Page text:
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Christmas Homily

Christmas 2019
Mass During the Night

Isaiah 9:1-6
Psalm 96:1-2, 2-3, 11-12, 13 (Luke 2:11)
Titus 2:11-14
Luke 2:1-14
December 25, 2019

There is much joy in seeing so many people here at Christmas as we celebrate something very special, very sacred.

What makes this time of year so special?

It’s not just here in church.  You can see signs of Christmas in many places and in many ways.  Ever since Thanksgiving, there has been Christmas music on the radio.  You can see Christmas in the decorations.  Even before Thanksgiving, you could see Christmas in the stores.

Still, what is Christmas really about?

There are more and more people who celebrate Christmas without having any faith.  For them, it is about the gifts and parties.  For us, Christmas has a deeper meaning, something that draws many to Church looking for hope.

There’s nothing wrong with gifts and parties at Christmas as long as we remember why we celebrate Christmas.  Christmas is the day we celebrate the gift God gives us, Jesus, the gift of love.  Christmas gifts and parties can be expressions of love.

Christmas music can express what happened at the first Christmas for it was a holy night, a silent night.  In the song, O Come All Ye Faithful, all are invited to participate in our celebration of the sacred event of Jesus’ birth.

Christmas decorations also point us to the true meaning of Christmas. 

Christmas trees are evergreen trees, evergreen reminding us of everlasting life.  If you look at the shape of a Christmas tree, you can see an arrow pointing up to God.

Even the lights on the Christmas trees and on many houses finds their origin in the sacred meaning of Christmas.  Think of the light of th star that guided the Magi.  Jesus comes to be the light of the world.

Many people put up trees and decorations out of tradition without recognizing the origin and meaning of Christmas.  However, we have one decoration that very clearly shows the sacred meaning of Christmas, the creche.  We also call it a nativity scene or a manger scene.  Whatever name you give it, it depicts the scene of Jesus’ birth, the story that we hear in our gospel for this Mass.

It is a scene that can warm our hearts.  It brings us “peace and “hope”. 

We live busy lives.  Leading up to Christmas, life becomes all the more busy with the preparations.  I think the hecticness of the preparation makes us long all the more for the “peace” that Jesus brings.  That’s why we are here.

In the ordinary events of life we might feel like we walk in “darkness”.  When we see bad things in the world at large, we might feel like we are in a “land of gloom”.  Jesus comes to be a great light to shine in the darkness and gloom. 

So, what do we see in the creche?  We see Jesus as a humble little baby.  Jesus does not come in triumphant glory.  He comes in humble circumstances.  He isn’t even born at home for Joseph and Mary were traveling for the census when “the time came for her to have her child.”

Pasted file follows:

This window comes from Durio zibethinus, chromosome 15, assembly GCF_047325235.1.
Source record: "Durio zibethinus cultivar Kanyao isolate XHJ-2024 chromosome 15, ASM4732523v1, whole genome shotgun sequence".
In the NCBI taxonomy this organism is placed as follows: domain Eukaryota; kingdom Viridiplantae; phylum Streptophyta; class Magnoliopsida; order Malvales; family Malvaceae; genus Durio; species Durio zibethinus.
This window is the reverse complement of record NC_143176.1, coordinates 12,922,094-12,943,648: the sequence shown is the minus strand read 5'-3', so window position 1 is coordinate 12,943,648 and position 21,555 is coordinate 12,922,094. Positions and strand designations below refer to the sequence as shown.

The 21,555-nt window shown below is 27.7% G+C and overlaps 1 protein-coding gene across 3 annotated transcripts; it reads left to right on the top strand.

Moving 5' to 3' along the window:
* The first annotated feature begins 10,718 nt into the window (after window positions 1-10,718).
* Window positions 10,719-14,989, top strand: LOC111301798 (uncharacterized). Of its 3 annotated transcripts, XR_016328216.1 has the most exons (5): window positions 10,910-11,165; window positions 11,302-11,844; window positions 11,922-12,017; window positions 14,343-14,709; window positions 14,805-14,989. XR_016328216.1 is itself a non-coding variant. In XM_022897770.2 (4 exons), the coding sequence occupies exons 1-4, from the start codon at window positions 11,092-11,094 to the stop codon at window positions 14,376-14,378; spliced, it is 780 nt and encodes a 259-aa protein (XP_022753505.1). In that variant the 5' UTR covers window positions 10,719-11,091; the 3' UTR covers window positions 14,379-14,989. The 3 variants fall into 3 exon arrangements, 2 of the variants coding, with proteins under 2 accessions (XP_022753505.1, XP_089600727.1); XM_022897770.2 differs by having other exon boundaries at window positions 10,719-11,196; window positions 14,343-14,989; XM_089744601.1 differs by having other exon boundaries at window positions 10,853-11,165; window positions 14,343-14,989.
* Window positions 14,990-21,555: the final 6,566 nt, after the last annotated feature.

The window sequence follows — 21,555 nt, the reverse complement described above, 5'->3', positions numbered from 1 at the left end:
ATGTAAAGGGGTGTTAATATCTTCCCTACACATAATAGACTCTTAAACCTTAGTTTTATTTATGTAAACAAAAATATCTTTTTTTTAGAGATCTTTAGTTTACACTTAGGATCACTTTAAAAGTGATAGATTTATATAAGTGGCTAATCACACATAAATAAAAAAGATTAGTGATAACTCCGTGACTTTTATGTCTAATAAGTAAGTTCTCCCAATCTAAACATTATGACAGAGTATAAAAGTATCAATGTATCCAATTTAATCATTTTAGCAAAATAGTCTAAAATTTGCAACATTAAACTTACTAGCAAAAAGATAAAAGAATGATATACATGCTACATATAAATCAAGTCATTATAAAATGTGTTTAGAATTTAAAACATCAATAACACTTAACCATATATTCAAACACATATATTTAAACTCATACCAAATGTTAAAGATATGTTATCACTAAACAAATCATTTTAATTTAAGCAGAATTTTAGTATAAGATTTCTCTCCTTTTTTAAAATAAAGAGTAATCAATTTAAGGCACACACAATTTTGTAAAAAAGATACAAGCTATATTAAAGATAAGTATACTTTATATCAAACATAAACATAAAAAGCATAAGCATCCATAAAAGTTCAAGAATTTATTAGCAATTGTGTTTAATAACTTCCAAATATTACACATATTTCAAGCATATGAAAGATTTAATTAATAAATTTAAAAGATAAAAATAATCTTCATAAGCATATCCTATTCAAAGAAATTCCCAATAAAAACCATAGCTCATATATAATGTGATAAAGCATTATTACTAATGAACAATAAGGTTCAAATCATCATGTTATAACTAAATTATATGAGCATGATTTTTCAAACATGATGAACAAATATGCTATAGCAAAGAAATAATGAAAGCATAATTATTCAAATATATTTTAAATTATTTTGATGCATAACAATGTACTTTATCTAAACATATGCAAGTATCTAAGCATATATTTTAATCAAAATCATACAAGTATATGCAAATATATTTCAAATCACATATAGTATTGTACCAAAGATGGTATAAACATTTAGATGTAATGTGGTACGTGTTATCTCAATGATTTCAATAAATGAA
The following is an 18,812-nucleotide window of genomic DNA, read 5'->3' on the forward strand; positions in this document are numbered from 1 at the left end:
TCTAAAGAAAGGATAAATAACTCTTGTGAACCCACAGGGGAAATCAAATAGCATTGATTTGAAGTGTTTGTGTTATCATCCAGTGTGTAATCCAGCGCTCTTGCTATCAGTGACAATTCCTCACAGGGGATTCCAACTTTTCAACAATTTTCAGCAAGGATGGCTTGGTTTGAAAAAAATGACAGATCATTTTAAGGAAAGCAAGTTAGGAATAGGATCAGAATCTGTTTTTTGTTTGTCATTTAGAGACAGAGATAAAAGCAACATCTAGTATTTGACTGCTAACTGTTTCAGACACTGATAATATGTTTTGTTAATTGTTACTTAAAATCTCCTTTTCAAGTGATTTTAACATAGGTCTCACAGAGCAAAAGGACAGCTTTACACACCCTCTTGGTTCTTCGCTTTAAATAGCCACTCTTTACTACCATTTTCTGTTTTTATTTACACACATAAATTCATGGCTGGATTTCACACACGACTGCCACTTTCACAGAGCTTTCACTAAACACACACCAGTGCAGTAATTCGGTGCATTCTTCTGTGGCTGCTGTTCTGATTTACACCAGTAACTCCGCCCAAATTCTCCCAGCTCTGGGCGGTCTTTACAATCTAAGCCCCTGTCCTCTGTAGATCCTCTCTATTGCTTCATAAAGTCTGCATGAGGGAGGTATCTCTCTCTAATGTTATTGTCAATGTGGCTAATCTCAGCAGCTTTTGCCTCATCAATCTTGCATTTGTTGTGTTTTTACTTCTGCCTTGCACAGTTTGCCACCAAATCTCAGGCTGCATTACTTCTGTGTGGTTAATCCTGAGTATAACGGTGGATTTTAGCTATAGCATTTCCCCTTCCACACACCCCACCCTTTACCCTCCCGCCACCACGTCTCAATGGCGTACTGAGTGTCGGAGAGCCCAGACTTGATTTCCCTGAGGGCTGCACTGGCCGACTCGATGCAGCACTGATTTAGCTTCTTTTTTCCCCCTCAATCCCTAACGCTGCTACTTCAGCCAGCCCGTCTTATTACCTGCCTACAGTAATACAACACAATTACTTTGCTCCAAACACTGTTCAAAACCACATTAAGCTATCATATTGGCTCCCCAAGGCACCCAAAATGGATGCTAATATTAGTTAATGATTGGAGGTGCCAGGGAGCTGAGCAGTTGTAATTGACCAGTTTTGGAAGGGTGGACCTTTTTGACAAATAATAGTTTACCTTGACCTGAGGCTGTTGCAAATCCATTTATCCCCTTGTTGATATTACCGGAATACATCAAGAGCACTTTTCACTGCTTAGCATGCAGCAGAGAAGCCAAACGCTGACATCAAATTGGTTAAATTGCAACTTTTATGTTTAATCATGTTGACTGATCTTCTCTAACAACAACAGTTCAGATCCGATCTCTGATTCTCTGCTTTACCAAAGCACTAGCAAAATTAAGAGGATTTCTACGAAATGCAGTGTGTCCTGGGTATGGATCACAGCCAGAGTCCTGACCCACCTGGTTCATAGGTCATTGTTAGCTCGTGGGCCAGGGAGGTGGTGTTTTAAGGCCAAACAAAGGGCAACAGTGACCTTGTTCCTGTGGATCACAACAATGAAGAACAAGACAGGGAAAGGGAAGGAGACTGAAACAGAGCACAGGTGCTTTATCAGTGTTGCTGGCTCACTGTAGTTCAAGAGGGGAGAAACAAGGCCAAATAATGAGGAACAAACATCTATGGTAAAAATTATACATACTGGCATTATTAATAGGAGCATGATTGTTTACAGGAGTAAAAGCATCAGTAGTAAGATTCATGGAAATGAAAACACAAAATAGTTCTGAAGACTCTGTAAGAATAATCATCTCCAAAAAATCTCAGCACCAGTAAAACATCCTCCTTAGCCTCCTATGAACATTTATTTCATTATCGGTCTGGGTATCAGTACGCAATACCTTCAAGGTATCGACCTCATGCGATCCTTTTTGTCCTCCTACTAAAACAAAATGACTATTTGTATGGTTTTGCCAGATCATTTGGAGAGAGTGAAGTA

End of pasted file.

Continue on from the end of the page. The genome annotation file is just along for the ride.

They looked for a place to stay in Bethlehem (the place prophesized for Jesus’ birth) but no one let the Son of God into their homes.  The only place available for Mary to give birth to the Son of God was a stable.

Once born, Jesus was not dressed in fine royal garments.  Instead, he was wrapped in “swaddling clothes”, another sign of his emptying of his divinity so that He might come among us.

Let us not neglect what is at the center of the creche, Jesus but what is Jesus lying in?  A manger.

A manger is no crib for a babe.  A manger is a food trough for animals.  It was no place for a babe but the symbolism is perfect when we see Jesus in the manger and realize He is the Bread of Life, the spiritual food that we need, the food that we can receive every Sunday at Mass, the Eucharist.

As a sign of who Jesus comes for, who was it that were the first to see baby Jesus?  It was not kings or magi.  They would come because Jesus comes to save all but, again in humility, shepherds were the first to here the “good news of great joy” that “today in the city of David a savior has been born for you who is Christ and Lord.” 

There was “no room for them in the inn.” 

Is there “room” in your heart for Jesus?

Why should we make room for Jesus?  I’ve already mentioned the “peace” and “hope” that Jesus brings us.

He gives us “peace” by giving us light to see the world differently than the rest of humanity.

He gives us “hope” when we know the purpose for which He came, to save us “all”.  He came to give “himself for us to deliver us from all lawlessness.”  Thank you Jesus for the gift of salvation.

So, we need to make room for Jesus in our hearts and souls by rejecting “godless ways and worldly desires and to live temperately, justly, and devoutly in this age.”

This is the way we show our gratitude as “a child is born to us, a son is given to us.”

This is what Christmas is all about.  The gift of Jesus.  It is a gift that began at the first Christmas but it is a gift we receive every time we receive the Eucharist.  It is a gift that we receive in each of the Sacraments. 

So, keep the real meaning of Christmas alive in your hearts.  Take a moment on your own to look at our nativity scene.  See Jesus and see the gift He is to us.

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